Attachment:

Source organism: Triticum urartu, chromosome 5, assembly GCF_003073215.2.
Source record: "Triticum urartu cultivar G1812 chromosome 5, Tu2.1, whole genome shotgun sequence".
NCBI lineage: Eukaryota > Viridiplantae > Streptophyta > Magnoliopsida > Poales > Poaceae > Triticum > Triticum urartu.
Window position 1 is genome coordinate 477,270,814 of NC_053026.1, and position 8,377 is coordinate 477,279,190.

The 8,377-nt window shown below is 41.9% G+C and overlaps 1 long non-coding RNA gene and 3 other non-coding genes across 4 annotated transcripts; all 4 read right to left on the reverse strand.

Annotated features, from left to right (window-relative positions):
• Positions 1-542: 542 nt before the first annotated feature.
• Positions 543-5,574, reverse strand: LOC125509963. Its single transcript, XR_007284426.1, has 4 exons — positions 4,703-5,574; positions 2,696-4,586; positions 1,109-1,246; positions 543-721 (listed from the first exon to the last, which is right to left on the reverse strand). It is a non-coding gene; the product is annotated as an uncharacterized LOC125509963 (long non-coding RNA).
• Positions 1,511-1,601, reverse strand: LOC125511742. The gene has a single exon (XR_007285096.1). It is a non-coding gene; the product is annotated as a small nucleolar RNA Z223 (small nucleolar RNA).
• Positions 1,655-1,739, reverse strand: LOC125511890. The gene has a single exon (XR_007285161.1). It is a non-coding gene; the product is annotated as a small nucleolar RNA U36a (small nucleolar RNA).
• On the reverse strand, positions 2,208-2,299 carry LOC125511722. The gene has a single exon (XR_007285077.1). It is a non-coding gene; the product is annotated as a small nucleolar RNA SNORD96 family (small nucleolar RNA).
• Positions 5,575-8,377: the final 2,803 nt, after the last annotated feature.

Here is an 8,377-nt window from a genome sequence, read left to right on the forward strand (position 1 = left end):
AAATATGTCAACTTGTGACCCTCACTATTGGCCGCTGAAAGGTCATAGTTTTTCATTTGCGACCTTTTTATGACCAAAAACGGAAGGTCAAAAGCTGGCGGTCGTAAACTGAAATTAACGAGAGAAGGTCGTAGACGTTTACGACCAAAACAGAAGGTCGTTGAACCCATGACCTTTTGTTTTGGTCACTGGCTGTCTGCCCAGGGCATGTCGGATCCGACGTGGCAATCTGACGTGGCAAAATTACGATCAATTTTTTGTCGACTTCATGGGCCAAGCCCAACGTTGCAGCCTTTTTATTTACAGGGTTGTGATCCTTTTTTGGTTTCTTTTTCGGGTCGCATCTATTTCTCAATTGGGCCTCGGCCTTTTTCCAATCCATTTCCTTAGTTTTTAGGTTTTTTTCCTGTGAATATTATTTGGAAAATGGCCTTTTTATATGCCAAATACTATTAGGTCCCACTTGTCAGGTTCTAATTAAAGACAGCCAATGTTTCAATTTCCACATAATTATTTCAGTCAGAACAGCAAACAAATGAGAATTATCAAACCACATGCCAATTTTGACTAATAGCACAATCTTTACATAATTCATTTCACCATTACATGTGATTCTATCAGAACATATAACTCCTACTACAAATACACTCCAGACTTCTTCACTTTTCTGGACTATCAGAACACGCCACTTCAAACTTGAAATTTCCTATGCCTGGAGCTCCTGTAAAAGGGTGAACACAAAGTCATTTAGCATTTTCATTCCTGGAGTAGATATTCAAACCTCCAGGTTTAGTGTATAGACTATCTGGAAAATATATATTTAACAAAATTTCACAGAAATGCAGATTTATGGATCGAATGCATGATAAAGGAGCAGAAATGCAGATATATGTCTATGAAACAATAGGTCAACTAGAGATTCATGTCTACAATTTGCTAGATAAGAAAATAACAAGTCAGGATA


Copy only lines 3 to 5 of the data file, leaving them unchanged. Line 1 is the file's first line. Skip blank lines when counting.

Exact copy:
NCBI lineage: Eukaryota > Viridiplantae > Streptophyta > Magnoliopsida > Poales > Poaceae > Triticum > Triticum urartu.
Window position 1 is genome coordinate 477,270,814 of NC_053026.1, and position 8,377 is coordinate 477,279,190.

The 8,377-nt window shown below is 41.9% G+C and overlaps 1 long non-coding RNA gene and 3 other non-coding genes across 4 annotated transcripts; all 4 read right to left on the reverse strand.